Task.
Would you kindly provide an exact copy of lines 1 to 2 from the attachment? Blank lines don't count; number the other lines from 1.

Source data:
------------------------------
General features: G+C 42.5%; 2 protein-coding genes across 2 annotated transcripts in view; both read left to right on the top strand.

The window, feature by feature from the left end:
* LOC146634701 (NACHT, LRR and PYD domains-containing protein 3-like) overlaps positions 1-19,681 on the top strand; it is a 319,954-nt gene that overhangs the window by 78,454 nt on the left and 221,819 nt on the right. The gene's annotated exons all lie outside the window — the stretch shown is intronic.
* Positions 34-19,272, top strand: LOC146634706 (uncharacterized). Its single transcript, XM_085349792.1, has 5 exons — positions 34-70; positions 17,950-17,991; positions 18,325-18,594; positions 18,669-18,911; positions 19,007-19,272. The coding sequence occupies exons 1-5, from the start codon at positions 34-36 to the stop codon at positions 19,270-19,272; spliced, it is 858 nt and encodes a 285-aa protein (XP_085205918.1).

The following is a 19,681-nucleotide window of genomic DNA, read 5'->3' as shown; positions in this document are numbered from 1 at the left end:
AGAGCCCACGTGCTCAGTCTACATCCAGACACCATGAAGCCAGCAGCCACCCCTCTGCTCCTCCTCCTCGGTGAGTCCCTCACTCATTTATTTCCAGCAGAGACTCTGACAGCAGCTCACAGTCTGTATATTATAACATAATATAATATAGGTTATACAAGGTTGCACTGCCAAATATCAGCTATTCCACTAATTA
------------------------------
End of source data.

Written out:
General features: G+C 42.5%; 2 protein-coding genes across 2 annotated transcripts in view; both read left to right on the top strand.

The window, feature by feature from the left end: